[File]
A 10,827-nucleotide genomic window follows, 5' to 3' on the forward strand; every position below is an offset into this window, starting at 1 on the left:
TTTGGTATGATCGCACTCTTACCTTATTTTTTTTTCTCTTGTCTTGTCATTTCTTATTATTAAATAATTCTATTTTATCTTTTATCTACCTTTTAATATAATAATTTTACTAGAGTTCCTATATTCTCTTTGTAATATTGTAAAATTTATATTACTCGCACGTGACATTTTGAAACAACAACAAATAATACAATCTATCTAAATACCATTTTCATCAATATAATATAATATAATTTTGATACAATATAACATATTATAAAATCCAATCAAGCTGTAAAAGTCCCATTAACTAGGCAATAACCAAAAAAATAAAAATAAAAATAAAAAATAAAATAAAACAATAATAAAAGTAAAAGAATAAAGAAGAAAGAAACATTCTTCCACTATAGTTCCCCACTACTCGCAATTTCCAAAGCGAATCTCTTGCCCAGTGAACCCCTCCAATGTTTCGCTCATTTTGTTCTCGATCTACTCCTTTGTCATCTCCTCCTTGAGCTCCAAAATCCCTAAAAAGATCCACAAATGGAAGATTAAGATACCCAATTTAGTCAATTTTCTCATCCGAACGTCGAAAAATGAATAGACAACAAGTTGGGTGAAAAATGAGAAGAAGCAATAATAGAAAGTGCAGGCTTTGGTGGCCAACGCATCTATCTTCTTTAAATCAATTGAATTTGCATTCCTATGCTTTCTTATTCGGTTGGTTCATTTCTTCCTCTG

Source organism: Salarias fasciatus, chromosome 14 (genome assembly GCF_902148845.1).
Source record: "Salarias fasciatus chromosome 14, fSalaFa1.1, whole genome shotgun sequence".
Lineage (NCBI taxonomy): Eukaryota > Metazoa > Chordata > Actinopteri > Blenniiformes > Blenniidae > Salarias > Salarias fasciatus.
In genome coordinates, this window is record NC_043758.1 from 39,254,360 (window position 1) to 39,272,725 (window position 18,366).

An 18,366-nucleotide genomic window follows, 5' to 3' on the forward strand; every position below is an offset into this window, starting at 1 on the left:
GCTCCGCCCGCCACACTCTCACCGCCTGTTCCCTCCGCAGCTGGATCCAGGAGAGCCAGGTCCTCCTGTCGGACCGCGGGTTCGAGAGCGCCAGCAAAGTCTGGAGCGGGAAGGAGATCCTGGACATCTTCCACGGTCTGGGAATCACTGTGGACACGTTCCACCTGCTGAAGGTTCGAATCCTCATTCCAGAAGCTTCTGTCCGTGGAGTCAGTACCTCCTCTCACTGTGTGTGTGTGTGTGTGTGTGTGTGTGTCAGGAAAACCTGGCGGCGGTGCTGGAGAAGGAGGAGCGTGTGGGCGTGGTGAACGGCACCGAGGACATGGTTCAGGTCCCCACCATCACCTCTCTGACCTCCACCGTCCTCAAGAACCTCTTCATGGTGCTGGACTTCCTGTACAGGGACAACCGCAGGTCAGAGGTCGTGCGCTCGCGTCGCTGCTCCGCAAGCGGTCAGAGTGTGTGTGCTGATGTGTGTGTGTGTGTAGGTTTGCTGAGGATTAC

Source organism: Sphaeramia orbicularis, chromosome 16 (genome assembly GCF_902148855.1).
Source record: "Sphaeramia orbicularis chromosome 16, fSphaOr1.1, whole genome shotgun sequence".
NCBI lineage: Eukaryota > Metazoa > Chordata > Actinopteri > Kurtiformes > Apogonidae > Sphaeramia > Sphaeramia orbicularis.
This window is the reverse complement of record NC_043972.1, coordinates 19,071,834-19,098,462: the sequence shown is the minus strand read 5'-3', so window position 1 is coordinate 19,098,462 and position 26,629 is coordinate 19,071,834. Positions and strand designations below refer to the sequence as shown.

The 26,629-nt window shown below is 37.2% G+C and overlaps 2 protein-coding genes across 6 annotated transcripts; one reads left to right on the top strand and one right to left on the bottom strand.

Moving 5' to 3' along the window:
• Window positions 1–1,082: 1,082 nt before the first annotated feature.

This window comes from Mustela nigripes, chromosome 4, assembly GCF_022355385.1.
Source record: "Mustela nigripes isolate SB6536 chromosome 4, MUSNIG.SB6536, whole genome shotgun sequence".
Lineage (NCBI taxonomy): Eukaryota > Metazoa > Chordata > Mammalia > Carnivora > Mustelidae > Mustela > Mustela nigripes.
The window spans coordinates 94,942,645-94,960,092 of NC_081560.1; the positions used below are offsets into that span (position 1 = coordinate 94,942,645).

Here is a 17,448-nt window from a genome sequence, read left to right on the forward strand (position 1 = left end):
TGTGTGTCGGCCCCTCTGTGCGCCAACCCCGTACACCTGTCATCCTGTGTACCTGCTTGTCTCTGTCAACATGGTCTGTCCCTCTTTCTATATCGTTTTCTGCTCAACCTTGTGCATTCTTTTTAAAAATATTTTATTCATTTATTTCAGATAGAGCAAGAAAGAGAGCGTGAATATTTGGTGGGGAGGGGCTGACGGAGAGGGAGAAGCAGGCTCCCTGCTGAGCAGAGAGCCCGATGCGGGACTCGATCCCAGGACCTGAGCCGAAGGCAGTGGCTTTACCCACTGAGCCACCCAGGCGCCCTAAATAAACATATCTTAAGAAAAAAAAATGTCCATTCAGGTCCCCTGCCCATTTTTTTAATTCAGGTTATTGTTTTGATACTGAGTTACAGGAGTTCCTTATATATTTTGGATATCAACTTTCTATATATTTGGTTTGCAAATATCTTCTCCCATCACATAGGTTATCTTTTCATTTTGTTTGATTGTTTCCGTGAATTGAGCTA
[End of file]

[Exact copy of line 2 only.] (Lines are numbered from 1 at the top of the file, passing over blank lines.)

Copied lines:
TTTGGTATGATCGCACTCTTACCTTATTTTTTTTTCTCTTGTCTTGTCATTTCTTATTATTAAATAATTCTATTTTATCTTTTATCTACCTTTTAATATAATAATTTTACTAGAGTTCCTATATTCTCTTTGTAATATTGTAAAATTTATATTACTCGCACGTGACATTTTGAAACAACAACAAATAATACAATCTATCTAAATACCATTTTCATCAATATAATATAATATAATTTTGATACAATATAACATATTATAAAATCCAATCAAGCTGTAAAAGTCCCATTAACTAGGCAATAACCAAAAAAATAAAAATAAAAATAAAAAATAAAATAAAACAATAATAAAAGTAAAAGAATAAAGAAGAAAGAAACATTCTTCCACTATAGTTCCCCACTACTCGCAATTTCCAAAGCGAATCTCTTGCCCAGTGAACCCCTCCAATGTTTCGCTCATTTTGTTCTCGATCTACTCCTTTGTCATCTCCTCCTTGAGCTCCAAAATCCCTAAAAAGATCCACAAATGGAAGATTAAGATACCCAATTTAGTCAATTTTCTCATCCGAACGTCGAAAAATGAATAGACAACAAGTTGGGTGAAAAATGAGAAGAAGCAATAATAGAAAGTGCAGGCTTTGGTGGCCAACGCATCTATCTTCTTTAAATCAATTGAATTTGCATTCCTATGCTTTCTTATTCGGTTGGTTCATTTCTTCCTCTG